Alcohol and Health


Economists have contributed greatly to the study of alcohol availability, alcohol consumption, and alcohol regulation. Key to the economics framework is a complete accounting of both the costs and the benefits of drinking, which has important implications for government intervention to correct negative externalities associated with alcohol consumption. Economists have also distinguished themselves among the social and public health sciences by advancing methodological rigor with respect to causal inference. Arguably the strongest consistent finding in the broad economics literature on alcohol is that demand curves for alcohol slope downward: increases in the price of alcohol (broadly defined to include increases in both monetary prices and other nonmonetary costs of drinking) are negatively associated with the probability and frequency of drinking and with the quantity of alcohol consumed. Research has also credibly demonstrated that alcohol availability and alcohol consumption are causally related to increased risk of premature death, and there is growing evidence that drinking also causes individuals to be at increased risk for nonfatal injury, crime, and risky sexual behavior. More work is needed to understand whether and to what extent alcohol may have causal effects of improving (rather than harming) some health and social outcomes, as well as to understand the extent and nature of heterogeneity in the effects of alcohol control policies on drinking and health outcomes.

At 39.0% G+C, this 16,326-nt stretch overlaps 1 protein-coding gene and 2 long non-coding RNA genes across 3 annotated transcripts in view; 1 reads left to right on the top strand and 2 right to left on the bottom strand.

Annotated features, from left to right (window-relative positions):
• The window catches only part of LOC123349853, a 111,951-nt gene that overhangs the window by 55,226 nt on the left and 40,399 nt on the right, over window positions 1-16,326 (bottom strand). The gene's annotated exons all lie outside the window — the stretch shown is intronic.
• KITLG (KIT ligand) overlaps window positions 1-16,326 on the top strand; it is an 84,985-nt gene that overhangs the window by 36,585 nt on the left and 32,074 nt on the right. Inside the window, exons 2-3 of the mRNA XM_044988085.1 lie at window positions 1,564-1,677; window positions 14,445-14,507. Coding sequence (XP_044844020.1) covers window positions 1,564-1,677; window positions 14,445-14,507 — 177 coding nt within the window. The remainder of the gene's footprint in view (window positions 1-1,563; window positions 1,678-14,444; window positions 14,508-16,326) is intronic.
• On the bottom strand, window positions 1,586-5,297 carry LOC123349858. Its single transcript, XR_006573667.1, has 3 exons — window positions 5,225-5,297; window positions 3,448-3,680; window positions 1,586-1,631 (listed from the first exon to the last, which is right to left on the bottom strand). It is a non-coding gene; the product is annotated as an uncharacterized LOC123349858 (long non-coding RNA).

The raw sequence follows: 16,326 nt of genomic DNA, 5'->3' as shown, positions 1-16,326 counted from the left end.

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Health at Advanced Ages
Education and Health